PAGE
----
This protein source has the highest protein digestibility-corrected amino acid score, but it’s got plenty of other superpowers, too.
Hey, do you remember John Coffey from “The Green Mile”? (“I’m tired, boss…”) It’s a stretch, but I see a similarity between Coffey and chicken eggs. No, really. To begin with, both were wrongly accused of horrible crimes.
In the case of Coffey, he was convicted of murdering a couple of young sisters. In the case of eggs, they were convicted of causing high cholesterol and heart disease, leading to – or playing a role in – the death of millions.
Coffey was never exonerated. He got fried. (Hey! Another similarity!) Eggs, however, were acquitted. In 2015, the United States Department of Agriculture (USDA) Dietary Guidelines did away with the upper limit for dietary cholesterol, emphasizing that egg consumption no longer needed to be restricted.
Furthermore, several large studies have indicated that eggs don’t increase the biomarkers associated with heart disease, but even the studies that still do are suspect.
Oh yeah, one more similarity between John Coffey and eggs: Both had/have a supernatural, or almost supernatural, power to heal.
Researchers Michael Puglisi and Maria Luz Fernandez compiled just a few of the attributes of eggs in the journal “Nutrients.” I’ve included some of the most important attributes below, with some additional info from my personal egg data bank/data refrigerator.
Eggs and Skeletal Muscle Health
The protein digestibility-corrected amino acid score, or PDCAAS, is the gold standard when it comes to measuring protein quality. The score is a combination of a particular protein’s digestibility and how well it fulfills amino acid requirements.
So anything over 90% is considered pretty damn good. Meat and fish come in at a hefty 92-94%. Eggs, however, clock in at a surreal 118%.
How do you get a PDCAAS over a hundred? Well, not only is egg protein digested at a 97% rate, it also contains an amino acid complement that, in many cases, exceeds human requirements. Hence the mathematically puzzling number.
Still, most of the people who work with PDCAAS don’t accept any number over 100%, so they just round down. Let’s just say eggs have a perfect protein score.
Multiple studies also show their anabolic strength. When Matsuoka, et al., fed male rats a diet consisting of 20% egg white protein or casein, the egg-protein rats were found to have a greater average carcass mass and greater gastrocnemius weight than the rats that were fed conventional (not micellar) casein. They attributed this difference between egg white and plain casein to greater net protein utilization (95% compared to 70% for casein) from egg white, in addition to the higher digestibility of the eggs.
Of course, eating whole eggs is even more anabolic than eating egg whites. Van Vliet, et al. (2017) fed young weight-trained men whole eggs or egg whites (18 grams of protein) and found that the whole eggs spurred a greater surge in mTOR, which is probably the most important cell-signaling complex for muscle growth. The higher the levels of mTOR, the greater the synthesis of protein.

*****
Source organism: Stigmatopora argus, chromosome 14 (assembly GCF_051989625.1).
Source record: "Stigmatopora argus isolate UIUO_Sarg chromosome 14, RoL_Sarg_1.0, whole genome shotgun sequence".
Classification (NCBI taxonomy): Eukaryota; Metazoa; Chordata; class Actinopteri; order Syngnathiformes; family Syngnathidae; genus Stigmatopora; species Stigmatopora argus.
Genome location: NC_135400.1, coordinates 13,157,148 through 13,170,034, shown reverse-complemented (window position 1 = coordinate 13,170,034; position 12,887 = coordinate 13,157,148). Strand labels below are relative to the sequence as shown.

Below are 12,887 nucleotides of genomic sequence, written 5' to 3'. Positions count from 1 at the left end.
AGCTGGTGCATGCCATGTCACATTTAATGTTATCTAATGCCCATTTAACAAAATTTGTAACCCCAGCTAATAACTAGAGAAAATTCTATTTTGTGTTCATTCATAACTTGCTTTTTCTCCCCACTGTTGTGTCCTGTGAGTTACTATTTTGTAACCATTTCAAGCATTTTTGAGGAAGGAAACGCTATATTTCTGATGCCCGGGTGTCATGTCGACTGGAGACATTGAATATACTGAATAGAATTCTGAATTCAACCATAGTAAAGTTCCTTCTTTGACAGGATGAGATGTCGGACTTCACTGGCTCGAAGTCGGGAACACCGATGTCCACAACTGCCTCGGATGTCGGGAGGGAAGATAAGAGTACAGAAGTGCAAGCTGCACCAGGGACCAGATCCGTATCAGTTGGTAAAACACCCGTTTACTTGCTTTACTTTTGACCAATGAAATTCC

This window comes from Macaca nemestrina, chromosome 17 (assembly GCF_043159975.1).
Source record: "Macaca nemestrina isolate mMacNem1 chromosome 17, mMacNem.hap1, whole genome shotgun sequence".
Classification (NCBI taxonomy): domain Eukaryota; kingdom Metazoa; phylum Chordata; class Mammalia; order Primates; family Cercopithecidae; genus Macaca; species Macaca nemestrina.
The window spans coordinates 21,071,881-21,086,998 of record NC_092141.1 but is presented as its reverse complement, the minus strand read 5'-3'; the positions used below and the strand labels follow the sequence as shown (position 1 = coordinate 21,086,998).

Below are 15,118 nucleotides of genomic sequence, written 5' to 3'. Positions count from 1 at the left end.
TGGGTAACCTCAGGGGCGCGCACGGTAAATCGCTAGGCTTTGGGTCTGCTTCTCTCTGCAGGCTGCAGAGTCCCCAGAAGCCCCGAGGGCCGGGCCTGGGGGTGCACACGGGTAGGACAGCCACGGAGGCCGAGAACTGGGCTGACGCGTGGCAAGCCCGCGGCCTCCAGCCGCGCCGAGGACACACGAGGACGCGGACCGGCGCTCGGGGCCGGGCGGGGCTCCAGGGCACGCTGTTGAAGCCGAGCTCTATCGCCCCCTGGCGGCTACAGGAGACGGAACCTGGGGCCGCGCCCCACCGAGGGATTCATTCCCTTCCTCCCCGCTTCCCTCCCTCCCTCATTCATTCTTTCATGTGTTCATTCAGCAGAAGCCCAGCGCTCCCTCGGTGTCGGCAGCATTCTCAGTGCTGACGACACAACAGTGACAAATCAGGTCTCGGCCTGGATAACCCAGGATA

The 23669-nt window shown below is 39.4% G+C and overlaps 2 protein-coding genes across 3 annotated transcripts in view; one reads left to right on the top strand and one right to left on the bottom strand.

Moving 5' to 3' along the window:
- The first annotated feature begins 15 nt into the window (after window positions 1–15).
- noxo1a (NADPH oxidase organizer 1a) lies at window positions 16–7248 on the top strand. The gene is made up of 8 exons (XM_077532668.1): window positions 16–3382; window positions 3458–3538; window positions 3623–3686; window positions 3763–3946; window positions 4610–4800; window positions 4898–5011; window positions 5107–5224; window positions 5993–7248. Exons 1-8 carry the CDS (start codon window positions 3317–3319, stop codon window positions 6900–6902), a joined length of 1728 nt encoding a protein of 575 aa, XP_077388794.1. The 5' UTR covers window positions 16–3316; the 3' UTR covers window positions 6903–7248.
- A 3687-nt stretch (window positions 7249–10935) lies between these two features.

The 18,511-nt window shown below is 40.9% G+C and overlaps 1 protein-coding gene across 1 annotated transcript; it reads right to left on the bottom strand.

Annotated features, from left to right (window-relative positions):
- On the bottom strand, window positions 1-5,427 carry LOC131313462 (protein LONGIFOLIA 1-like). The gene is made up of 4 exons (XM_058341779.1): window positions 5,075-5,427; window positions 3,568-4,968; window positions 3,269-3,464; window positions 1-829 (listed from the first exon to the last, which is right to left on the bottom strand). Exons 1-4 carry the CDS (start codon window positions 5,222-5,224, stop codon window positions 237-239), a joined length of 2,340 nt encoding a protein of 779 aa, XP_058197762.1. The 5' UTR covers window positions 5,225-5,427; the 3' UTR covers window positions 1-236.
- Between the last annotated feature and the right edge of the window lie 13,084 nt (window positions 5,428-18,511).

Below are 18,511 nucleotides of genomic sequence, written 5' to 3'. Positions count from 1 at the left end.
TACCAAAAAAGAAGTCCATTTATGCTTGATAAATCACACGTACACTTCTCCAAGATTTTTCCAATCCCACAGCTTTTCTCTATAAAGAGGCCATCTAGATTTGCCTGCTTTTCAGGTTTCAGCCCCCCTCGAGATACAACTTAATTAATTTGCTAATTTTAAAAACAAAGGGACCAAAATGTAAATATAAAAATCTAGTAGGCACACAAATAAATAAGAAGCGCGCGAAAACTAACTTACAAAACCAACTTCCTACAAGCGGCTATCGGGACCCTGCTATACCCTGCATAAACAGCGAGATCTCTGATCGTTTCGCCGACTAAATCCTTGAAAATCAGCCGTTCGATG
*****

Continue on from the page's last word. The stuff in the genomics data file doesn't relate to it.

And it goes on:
Most importantly, that same van Vliet study found that eating whole eggs increased post-exercise muscle protein synthesis about 45% more than plain egg whites.
This apparent superiority of whole eggs in promoting protein synthesis probably has to do with the assorted micronutrients, phospholipids, and microRNAs contained in the yolk.
The scientific literature is filled with similar studies, too.
Eggs and Weight Loss
High-protein foods, in general, have a high satiety index (SI), but eggs also have the unusual property of suppressing plasma ghrelin levels (ghrelin is a hormone associated with appetite stimulation): the less ghrelin swimming through the blood, the less you want to binge on Reese’s Pieces.
Eggs are also thought to reduce lipid absorption, in addition to inhibiting lipase activity, both of which would logically contribute to a reduction in abdominal fat.
One study of 25 men compared the SI effects of eating iso-caloric breakfasts consisting of either eggs or bagels (Missimer et al, 2017). Okay, that’s not much of a contest – the eggs were more filling than the bagels. But what was surprising is that guys who had the egg breakfast consumed fewer calories over the next 24 hours, meaning that the effect of eggs on appetite suppression is no rapidly fleeting thing.
Another study that compared eating eggs to bagels (what’s with all the bagel studies?) for breakfast found that the egg group had a 65% greater reduction in waist circumference and a 10% greater reduction in body fat. Again, not much of a surprise, but no differences were found in the cholesterol levels of the two groups, despite the egg group ingesting an extra 400 mg. of the stuff every day (Rueda, et al, 2013).